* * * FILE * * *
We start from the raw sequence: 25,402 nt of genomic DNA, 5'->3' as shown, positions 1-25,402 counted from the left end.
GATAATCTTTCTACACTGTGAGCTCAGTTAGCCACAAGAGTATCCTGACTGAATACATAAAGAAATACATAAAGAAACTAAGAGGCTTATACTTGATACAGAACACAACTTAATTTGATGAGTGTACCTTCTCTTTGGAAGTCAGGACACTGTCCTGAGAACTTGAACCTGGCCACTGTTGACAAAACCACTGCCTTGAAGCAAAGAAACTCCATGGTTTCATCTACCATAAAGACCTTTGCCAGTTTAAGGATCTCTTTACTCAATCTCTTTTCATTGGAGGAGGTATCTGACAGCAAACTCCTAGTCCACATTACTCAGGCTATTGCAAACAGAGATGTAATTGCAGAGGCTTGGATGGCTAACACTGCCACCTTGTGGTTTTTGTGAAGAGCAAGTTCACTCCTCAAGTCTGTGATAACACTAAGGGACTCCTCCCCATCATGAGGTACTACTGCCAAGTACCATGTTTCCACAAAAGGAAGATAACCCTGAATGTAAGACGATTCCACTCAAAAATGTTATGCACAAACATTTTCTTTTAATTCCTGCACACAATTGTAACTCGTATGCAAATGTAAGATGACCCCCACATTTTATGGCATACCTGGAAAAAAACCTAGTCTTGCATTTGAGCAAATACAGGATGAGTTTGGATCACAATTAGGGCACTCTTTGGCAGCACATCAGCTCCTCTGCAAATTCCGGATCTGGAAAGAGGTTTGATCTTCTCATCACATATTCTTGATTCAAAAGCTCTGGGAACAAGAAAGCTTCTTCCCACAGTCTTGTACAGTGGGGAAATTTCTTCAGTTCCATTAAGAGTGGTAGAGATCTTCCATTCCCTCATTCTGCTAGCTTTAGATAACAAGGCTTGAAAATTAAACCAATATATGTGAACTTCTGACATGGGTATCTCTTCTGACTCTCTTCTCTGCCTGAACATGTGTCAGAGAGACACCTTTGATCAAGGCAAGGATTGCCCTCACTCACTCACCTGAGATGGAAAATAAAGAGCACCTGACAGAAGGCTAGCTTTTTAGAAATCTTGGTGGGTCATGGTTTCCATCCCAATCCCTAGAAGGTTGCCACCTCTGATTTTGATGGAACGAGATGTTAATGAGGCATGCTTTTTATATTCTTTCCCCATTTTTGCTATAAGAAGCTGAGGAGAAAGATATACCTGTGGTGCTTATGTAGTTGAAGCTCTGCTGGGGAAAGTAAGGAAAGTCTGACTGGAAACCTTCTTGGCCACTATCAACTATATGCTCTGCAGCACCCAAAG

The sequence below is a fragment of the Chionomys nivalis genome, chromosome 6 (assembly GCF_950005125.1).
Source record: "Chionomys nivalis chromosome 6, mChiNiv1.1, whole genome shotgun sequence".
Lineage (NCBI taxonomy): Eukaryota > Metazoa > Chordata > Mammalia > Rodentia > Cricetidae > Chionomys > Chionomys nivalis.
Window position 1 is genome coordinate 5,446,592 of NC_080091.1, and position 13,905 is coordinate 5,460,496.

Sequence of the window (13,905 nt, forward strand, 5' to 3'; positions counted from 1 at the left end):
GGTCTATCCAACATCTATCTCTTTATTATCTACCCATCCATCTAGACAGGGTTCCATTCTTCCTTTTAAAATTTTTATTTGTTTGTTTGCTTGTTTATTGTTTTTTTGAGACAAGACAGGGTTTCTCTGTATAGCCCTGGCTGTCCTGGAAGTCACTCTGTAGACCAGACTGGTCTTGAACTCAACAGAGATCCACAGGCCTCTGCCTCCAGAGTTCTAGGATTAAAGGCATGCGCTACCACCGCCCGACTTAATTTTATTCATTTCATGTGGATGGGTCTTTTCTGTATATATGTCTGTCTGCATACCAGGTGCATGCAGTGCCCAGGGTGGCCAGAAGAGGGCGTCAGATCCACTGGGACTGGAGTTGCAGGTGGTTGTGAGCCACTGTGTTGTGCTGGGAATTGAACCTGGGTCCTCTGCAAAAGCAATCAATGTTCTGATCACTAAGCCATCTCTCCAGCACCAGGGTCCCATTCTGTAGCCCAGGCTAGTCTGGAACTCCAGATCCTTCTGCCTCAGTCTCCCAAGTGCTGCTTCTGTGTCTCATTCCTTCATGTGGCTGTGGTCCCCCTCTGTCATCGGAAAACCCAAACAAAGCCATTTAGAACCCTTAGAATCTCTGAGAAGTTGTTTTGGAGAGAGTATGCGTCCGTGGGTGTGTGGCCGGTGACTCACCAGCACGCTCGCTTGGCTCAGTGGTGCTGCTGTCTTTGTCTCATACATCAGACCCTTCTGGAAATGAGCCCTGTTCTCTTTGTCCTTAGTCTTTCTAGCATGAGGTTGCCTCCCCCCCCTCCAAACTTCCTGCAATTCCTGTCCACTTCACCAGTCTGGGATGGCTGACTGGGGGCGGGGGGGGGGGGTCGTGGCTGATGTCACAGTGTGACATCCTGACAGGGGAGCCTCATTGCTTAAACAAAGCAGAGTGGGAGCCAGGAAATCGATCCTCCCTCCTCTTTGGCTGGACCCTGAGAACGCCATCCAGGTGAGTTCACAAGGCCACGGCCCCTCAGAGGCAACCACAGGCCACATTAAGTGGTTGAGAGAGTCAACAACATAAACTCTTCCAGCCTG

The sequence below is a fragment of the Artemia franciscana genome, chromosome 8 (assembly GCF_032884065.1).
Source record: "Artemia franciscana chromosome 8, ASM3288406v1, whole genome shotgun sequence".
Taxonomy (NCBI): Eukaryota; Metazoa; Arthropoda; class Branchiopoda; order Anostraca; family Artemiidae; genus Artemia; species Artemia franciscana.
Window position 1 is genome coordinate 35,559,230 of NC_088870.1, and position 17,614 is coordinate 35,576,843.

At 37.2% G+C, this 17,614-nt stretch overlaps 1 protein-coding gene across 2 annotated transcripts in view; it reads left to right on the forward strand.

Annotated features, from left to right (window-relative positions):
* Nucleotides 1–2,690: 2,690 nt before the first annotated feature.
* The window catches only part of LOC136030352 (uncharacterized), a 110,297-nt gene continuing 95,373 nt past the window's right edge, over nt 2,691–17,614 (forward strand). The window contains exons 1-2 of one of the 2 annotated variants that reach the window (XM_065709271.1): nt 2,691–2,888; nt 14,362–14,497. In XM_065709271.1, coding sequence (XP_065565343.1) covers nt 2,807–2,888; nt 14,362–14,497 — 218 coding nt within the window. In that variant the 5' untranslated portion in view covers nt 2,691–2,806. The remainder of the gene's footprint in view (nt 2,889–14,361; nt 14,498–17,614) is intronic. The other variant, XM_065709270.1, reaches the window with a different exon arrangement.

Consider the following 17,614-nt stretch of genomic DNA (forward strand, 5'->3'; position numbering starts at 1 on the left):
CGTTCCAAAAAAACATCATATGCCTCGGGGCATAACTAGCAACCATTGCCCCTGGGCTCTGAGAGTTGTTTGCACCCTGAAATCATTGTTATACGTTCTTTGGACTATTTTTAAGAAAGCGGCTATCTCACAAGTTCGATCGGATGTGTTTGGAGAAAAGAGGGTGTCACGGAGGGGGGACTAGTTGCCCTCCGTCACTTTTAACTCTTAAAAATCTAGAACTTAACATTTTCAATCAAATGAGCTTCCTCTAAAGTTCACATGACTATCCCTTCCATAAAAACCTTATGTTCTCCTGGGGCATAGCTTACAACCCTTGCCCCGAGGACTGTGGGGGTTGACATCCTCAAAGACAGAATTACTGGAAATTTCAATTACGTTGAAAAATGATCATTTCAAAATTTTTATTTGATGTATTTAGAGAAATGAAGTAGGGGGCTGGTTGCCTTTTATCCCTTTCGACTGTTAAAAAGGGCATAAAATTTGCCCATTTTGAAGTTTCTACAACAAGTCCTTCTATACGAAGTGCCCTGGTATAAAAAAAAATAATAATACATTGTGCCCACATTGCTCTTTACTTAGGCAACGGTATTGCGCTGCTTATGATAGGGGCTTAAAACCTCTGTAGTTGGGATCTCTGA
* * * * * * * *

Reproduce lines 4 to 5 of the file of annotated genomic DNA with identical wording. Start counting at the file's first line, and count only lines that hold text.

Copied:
Source record: "Chionomys nivalis chromosome 6, mChiNiv1.1, whole genome shotgun sequence".
Lineage (NCBI taxonomy): Eukaryota > Metazoa > Chordata > Mammalia > Rodentia > Cricetidae > Chionomys > Chionomys nivalis.